Therefore, the environmental conditions were fundamental to understanding the overall bivalve growth and physiology. As observed, heavy siltation from the surrounding environment fouled the culture fish pots containing the mussels in less than two weeks, especially during undisturbed times of the month.

Nutrient profile 

Nutrient concentrations showed monthly fluctuations during the IMTA implementation from January to July 2019 with the deployment of green mussels in the experimental site (Figure 7). High monthly average concentrations of 0.057 mg/L for ammonia, 0.264 mg/L for nitrate and 0.034 mg/L for phosphate were observed in the experimental site as compared to the control site where lower concentrations of 0.043, 0.157 and 0.022 mg/L were observed for ammonia, nitrate and phosphate, respectively (Table 4). High ammonia and phosphate compounds could be related to increased water temperature during summer period and the prevalence of anoxic conditions in deep waters would give rise to organic compound decomposition that produce ammonia and phosphate compounds [42,43]. Generally, 0.02 mg/L value of ammonia in water is harmless [44]. Mussels cultured on one side of the fish cages (“Left side”) (Figue 1b) showed better condition and growth profile at the time of sampling and final harvest of July 2019 than its “right side” counterpart, supporting the hypothesis of a more stable parameter for Perna viridis growth. In our opinion, in order to see more marked differences between sites, the distance from the river mouth of the bay should be considered. Based on our interviews to local farmers, Perna viridis grow better when the bivalve is deployed or positioned near the river due to an abundance of organic particles serving as food. Whether maximum growths for mussels are achievable in the study site is a function of many biophysical parameters, not pursued in this study. However, knowledge of seawater nutrient changes prior to and during the study can be useful to frame up expectations of nutrient extraction and to assist in the interpretation of the augmented growth of this bivalve [45] and a tracer data as a means to infer nutrient reduction is also needed. Absorption efficiency is a common goal of IMTA involving different species such as combining the sea cucumber (P.californicus) with Pacific oyster (C.gigas) [46], sea cucumber (C.frondosa) and blue mussel (M.edulis) with salmon (S.salar) [47,48] and C.gigas with sea bass (D.labrax) [49].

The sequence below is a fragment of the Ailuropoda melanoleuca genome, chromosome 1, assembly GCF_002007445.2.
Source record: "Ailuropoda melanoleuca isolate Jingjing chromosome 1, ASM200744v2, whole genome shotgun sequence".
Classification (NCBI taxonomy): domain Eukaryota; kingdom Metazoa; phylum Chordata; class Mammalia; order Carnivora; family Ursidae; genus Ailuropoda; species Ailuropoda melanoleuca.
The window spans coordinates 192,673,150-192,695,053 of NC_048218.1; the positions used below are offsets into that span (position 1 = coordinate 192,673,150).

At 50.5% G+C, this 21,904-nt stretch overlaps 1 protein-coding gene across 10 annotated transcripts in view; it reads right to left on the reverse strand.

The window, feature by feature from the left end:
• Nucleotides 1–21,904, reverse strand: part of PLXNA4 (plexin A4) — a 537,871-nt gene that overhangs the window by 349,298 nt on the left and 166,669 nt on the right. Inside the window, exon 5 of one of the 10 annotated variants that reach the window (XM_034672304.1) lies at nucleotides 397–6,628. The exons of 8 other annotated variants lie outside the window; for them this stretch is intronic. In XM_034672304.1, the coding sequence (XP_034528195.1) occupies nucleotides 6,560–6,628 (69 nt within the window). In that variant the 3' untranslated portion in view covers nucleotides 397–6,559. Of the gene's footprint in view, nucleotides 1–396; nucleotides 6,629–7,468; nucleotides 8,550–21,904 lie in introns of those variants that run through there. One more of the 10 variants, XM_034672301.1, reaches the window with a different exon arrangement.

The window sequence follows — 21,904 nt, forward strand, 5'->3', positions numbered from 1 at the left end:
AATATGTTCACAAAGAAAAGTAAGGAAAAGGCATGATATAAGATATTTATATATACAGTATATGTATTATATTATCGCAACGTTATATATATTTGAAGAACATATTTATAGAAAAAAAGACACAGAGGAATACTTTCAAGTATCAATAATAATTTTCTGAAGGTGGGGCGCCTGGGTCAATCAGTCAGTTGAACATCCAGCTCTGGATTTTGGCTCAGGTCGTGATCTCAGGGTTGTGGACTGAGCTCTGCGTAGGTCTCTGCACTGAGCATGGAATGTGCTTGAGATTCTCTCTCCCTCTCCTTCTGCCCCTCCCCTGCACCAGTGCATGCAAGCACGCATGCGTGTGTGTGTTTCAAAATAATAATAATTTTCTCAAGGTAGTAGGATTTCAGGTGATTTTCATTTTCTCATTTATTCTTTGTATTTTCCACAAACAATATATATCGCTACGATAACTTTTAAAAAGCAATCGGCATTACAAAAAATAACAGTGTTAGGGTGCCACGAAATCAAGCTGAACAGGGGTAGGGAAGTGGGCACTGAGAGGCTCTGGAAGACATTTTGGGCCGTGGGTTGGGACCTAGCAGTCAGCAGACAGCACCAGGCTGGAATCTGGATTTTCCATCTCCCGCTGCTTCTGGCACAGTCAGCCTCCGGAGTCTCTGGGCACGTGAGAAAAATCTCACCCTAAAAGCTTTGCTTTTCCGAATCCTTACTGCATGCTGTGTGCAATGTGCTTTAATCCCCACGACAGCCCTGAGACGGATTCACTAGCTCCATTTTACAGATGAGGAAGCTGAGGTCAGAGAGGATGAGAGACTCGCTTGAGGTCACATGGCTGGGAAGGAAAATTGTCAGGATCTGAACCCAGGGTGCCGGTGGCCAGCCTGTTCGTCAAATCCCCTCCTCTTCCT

Although inorganic nutrients in the form of ammonia, nitrate and phosphate showed little variations in average values between the experimental and control sites (Table 4), fluctuations were observed on a monthly basis before and during IMTA implementation in both experimental and control sites (Figure 7). Phosphate had the highest concentration in August 2018 (0.78 mg/L), which was before the implementation of IMTA in the experimental site. It was then taken over by nitrate during IMTA implementation in March (0.547 mg/L) and April 2019 (0.376 mg/L) as the dominant nutrient with highest concentration in the experimental and control sites. The increase in nitrate from March and April 2019, matched the peak production periods of the cultured milkfishes in both experimental and control cages entailing the increased amount of commercial feeds provided to the fish. Ammonia, which is among the waste products of the cultured aquatic animals, remained low before IMTA (0.027 mg/L in August - November 2018). As indicated, it rose up higher than phosphate during the IMTA implementation (0.058 mg/L from January to July 2019) in the experimental site (Figure 7), even when the extractive species was deployed. Generally, 0.02 mg/L value of ammonia in water is harmless [44]. At 2.5 m water column, all three nutrient compounds had high average concentrations at the experimental than in the control site (Table 4). The study sites can be contrasted more in terms of their hydrodynamics function which could explain the difference in their water quality parameters. For instance, the INCA circular fish cages (as control site) being positioned in a deeper portion (about 35 m deep), has a more dynamic water exchange and efficient flushing capacity for wastes coming from the fed fish. As it was being indicated by the lower concentration of nutrients, except for ammonia near the surface water. In contrast, the experimental site was set in a relatively shallower depths of only 13 to 15 m during low tide. In this site, the nitrate and phosphate have relatively higher average concentrations (0.226 and 0.149 mg/L, respectively) over an 11- month study period than the average concentrations of the same nutrients (0.215 and 0.085 mg/L, respectively) in the control site in the same period. An F comparison test between the two sites showed a significant difference for ammonia and phosphate but not in nitrate concentrations. A study on the biogeochemical responses on the removal of the mariculture structures in Tapong Bay, Taiwan, will explain of the added inputs of nutrients into the lagoon from external sources aside from the mariculture structures (i.e., discharges from land-based wastes) by the river into the sea [50]. This situation could be possible to happen in Carcar Bay, where the fish farm is located close to a river.